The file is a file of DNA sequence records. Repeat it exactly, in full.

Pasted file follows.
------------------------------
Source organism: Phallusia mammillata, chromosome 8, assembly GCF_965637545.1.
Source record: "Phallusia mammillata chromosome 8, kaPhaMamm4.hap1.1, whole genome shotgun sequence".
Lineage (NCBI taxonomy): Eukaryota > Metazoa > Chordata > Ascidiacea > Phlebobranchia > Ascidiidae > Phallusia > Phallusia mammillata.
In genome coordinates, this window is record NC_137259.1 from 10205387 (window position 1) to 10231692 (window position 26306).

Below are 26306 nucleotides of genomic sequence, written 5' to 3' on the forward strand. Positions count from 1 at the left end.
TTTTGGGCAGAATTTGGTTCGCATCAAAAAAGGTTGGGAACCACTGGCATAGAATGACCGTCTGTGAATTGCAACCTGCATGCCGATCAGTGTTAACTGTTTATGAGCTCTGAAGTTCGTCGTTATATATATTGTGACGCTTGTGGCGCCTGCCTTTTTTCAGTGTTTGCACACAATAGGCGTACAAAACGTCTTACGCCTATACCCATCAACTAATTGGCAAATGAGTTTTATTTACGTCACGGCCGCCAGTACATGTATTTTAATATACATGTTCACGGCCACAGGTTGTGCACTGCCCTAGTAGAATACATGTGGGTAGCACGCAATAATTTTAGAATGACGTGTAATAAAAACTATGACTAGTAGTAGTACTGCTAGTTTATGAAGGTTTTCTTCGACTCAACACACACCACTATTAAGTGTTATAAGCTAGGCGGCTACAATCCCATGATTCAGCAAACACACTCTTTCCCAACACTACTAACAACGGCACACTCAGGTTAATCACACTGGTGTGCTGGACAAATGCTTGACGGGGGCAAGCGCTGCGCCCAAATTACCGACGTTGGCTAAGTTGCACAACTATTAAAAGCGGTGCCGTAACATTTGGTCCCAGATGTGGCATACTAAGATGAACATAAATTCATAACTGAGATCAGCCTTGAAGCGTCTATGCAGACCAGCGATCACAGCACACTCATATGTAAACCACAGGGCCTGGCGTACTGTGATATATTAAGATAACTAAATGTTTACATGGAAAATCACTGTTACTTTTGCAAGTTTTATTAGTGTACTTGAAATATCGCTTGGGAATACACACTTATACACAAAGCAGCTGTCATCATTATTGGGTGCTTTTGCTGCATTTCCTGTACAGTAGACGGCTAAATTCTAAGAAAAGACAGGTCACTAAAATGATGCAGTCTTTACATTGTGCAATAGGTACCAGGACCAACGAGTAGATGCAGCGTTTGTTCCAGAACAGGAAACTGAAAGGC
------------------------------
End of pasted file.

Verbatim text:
Source organism: Phallusia mammillata, chromosome 8, assembly GCF_965637545.1.
Source record: "Phallusia mammillata chromosome 8, kaPhaMamm4.hap1.1, whole genome shotgun sequence".
Lineage (NCBI taxonomy): Eukaryota > Metazoa > Chordata > Ascidiacea > Phlebobranchia > Ascidiidae > Phallusia > Phallusia mammillata.
In genome coordinates, this window is record NC_137259.1 from 10205387 (window position 1) to 10231692 (window position 26306).

Below are 26306 nucleotides of genomic sequence, written 5' to 3' on the forward strand. Positions count from 1 at the left end.
TTTTGGGCAGAATTTGGTTCGCATCAAAAAAGGTTGGGAACCACTGGCATAGAATGACCGTCTGTGAATTGCAACCTGCATGCCGATCAGTGTTAACTGTTTATGAGCTCTGAAGTTCGTCGTTATATATATTGTGACGCTTGTGGCGCCTGCCTTTTTTCAGTGTTTGCACACAATAGGCGTACAAAACGTCTTACGCCTATACCCATCAACTAATTGGCAAATGAGTTTTATTTACGTCACGGCCGCCAGTACATGTATTTTAATATACATGTTCACGGCCACAGGTTGTGCACTGCCCTAGTAGAATACATGTGGGTAGCACGCAATAATTTTAGAATGACGTGTAATAAAAACTATGACTAGTAGTAGTACTGCTAGTTTATGAAGGTTTTCTTCGACTCAACACACACCACTATTAAGTGTTATAAGCTAGGCGGCTACAATCCCATGATTCAGCAAACACACTCTTTCCCAACACTACTAACAACGGCACACTCAGGTTAATCACACTGGTGTGCTGGACAAATGCTTGACGGGGGCAAGCGCTGCGCCCAAATTACCGACGTTGGCTAAGTTGCACAACTATTAAAAGCGGTGCCGTAACATTTGGTCCCAGATGTGGCATACTAAGATGAACATAAATTCATAACTGAGATCAGCCTTGAAGCGTCTATGCAGACCAGCGATCACAGCACACTCATATGTAAACCACAGGGCCTGGCGTACTGTGATATATTAAGATAACTAAATGTTTACATGGAAAATCACTGTTACTTTTGCAAGTTTTATTAGTGTACTTGAAATATCGCTTGGGAATACACACTTATACACAAAGCAGCTGTCATCATTATTGGGTGCTTTTGCTGCATTTCCTGTACAGTAGACGGCTAAATTCTAAGAAAAGACAGGTCACTAAAATGATGCAGTCTTTACATTGTGCAATAGGTACCAGGACCAACGAGTAGATGCAGCGTTTGTTCCAGAACAGGAAACTGAAAGGC